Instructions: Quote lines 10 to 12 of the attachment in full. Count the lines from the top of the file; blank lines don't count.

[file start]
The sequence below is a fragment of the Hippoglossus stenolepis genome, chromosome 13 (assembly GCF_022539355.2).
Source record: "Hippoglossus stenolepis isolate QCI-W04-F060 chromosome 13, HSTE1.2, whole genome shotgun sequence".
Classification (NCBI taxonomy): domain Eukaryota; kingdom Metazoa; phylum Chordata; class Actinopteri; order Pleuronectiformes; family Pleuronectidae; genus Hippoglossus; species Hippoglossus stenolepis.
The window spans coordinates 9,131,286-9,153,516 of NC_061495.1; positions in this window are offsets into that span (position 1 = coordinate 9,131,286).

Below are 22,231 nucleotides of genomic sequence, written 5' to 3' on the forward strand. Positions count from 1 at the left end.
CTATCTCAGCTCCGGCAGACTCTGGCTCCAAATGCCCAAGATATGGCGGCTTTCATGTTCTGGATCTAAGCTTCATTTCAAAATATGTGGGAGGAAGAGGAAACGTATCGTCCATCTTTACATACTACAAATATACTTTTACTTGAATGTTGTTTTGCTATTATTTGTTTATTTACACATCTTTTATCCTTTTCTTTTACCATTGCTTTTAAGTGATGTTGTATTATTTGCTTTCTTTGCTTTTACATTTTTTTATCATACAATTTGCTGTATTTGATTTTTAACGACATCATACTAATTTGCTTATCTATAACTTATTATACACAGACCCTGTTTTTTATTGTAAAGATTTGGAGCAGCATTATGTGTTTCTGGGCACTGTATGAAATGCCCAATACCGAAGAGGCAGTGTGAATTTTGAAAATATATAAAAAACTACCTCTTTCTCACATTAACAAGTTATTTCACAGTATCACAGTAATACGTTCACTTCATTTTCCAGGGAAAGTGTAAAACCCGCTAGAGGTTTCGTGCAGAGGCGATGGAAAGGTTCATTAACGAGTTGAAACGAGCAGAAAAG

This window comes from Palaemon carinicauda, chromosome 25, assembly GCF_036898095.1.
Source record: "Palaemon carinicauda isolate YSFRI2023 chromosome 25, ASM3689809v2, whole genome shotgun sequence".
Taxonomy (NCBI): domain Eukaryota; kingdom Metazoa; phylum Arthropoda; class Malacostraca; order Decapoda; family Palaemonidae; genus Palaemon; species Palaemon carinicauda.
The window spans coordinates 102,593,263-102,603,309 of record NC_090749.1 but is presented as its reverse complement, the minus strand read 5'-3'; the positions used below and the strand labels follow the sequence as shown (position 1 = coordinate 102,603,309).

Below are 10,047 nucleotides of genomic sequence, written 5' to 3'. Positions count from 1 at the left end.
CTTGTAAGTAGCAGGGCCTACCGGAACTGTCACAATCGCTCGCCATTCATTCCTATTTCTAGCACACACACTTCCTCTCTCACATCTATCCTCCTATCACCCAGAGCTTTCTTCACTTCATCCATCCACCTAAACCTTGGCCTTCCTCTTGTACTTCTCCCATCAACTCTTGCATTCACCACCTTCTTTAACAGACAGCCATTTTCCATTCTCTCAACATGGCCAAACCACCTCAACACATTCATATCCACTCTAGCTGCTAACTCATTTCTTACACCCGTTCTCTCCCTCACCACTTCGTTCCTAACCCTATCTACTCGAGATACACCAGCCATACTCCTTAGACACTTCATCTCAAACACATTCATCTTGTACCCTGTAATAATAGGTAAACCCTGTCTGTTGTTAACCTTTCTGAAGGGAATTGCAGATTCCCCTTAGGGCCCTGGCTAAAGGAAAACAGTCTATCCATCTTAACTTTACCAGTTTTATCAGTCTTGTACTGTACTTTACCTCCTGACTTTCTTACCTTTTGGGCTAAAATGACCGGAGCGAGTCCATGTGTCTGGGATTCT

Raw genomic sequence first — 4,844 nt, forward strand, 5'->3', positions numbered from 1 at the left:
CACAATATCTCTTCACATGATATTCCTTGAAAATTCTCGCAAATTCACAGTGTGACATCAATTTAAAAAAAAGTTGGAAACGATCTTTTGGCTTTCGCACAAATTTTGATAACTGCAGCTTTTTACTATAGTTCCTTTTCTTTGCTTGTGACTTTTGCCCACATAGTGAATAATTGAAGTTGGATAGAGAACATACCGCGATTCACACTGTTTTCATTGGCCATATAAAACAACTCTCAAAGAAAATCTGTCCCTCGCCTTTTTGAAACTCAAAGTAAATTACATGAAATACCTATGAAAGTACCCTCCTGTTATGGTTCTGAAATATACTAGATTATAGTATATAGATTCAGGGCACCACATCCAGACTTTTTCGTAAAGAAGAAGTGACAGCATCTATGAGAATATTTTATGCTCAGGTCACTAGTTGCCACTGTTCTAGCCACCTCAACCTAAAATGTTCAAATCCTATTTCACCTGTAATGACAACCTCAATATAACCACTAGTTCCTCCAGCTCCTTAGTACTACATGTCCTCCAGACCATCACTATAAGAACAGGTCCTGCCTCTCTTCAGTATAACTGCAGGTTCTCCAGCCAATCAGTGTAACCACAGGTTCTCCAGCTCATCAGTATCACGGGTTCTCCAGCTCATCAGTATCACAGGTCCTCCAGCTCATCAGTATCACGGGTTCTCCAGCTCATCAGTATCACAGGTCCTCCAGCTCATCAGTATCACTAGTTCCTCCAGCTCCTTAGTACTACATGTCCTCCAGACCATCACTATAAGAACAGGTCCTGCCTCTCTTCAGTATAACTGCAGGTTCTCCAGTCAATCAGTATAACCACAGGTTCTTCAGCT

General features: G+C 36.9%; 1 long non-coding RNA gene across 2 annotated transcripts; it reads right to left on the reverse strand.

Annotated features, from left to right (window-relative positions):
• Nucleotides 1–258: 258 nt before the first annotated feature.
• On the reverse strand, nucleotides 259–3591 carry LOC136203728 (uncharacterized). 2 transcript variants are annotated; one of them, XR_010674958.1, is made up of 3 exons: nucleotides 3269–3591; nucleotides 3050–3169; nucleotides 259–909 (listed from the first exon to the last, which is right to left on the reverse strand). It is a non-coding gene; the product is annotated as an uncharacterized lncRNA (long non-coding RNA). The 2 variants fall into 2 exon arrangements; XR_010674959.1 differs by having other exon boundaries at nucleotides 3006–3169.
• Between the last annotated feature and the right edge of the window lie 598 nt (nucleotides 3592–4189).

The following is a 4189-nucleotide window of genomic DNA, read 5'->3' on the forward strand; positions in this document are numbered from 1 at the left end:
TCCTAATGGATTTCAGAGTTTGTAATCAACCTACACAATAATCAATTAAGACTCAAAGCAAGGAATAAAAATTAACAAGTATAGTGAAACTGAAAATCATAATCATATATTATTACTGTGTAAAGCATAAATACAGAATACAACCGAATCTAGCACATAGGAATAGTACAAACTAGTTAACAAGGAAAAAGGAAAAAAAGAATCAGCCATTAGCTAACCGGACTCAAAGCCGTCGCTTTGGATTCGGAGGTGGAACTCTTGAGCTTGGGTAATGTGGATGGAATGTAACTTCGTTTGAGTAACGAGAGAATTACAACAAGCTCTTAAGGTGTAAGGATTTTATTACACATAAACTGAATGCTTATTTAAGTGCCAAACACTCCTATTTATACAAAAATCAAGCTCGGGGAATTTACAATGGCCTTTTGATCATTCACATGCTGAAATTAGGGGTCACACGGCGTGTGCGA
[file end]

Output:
The window spans coordinates 102,593,263-102,603,309 of record NC_090749.1 but is presented as its reverse complement, the minus strand read 5'-3'; the positions used below and the strand labels follow the sequence as shown (position 1 = coordinate 102,603,309).

Below are 10,047 nucleotides of genomic sequence, written 5' to 3'. Positions count from 1 at the left end.
CTTGTAAGTAGCAGGGCCTACCGGAACTGTCACAATCGCTCGCCATTCATTCCTATTTCTAGCACACACACTTCCTCTCTCACATCTATCCTCCTATCACCCAGAGCTTTCTTCACTTCATCCATCCACCTAAACCTTGGCCTTCCTCTTGTACTTCTCCCATCAACTCTTGCATTCACCACCTTCTTTAACAGACAGCCATTTTCCATTCTCTCAACATGGCCAAACCACCTCAACACATTCATATCCACTCTAGCTGCTAACTCATTTCTTACACCCGTTCTCTCCCTCACCACTTCGTTCCTAACCCTATCTACTCGAGATACACCAGCCATACTCCTTAGACACTTCATCTCAAACACATTCATCTTGTACCCTGTAATAATAGGTAAACCCTGTCTGTTGTTAACCTTTCTGAAGGGAATTGCAGATTCCCCTTAGGGCCCTGGCTAAAGGAAAACAGTCTATCCATCTTAACTTTACCAGTTTTATCAGTCTTGTACTGTACTTTACCTCCTGACTTTCTTACCTTTTGGGCTAAAATGACCGGAGCGAGTCCATGTGTCTGGGATTCT